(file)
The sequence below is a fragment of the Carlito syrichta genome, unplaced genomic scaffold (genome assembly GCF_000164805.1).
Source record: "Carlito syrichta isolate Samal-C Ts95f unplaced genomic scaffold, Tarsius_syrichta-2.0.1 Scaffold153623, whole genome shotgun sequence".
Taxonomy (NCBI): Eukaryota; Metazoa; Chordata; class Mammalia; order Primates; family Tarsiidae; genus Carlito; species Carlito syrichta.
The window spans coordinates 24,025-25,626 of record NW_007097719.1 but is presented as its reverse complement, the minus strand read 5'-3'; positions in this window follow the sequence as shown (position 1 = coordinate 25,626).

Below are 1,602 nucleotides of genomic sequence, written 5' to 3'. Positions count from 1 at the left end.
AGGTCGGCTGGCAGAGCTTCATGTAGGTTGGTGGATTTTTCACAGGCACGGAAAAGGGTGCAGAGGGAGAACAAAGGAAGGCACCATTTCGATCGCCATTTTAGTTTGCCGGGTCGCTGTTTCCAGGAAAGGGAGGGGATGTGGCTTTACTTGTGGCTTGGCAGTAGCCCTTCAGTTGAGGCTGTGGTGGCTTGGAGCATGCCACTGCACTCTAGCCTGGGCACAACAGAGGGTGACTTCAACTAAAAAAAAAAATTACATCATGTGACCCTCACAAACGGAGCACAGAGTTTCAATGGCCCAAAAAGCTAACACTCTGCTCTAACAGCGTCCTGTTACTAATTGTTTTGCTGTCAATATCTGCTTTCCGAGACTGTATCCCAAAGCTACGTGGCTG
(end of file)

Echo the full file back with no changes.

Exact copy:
The sequence below is a fragment of the Carlito syrichta genome, unplaced genomic scaffold (genome assembly GCF_000164805.1).
Source record: "Carlito syrichta isolate Samal-C Ts95f unplaced genomic scaffold, Tarsius_syrichta-2.0.1 Scaffold153623, whole genome shotgun sequence".
Taxonomy (NCBI): Eukaryota; Metazoa; Chordata; class Mammalia; order Primates; family Tarsiidae; genus Carlito; species Carlito syrichta.
The window spans coordinates 24,025-25,626 of record NW_007097719.1 but is presented as its reverse complement, the minus strand read 5'-3'; positions in this window follow the sequence as shown (position 1 = coordinate 25,626).

Below are 1,602 nucleotides of genomic sequence, written 5' to 3'. Positions count from 1 at the left end.
AGGTCGGCTGGCAGAGCTTCATGTAGGTTGGTGGATTTTTCACAGGCACGGAAAAGGGTGCAGAGGGAGAACAAAGGAAGGCACCATTTCGATCGCCATTTTAGTTTGCCGGGTCGCTGTTTCCAGGAAAGGGAGGGGATGTGGCTTTACTTGTGGCTTGGCAGTAGCCCTTCAGTTGAGGCTGTGGTGGCTTGGAGCATGCCACTGCACTCTAGCCTGGGCACAACAGAGGGTGACTTCAACTAAAAAAAAAAATTACATCATGTGACCCTCACAAACGGAGCACAGAGTTTCAATGGCCCAAAAAGCTAACACTCTGCTCTAACAGCGTCCTGTTACTAATTGTTTTGCTGTCAATATCTGCTTTCCGAGACTGTATCCCAAAGCTACGTGGCTG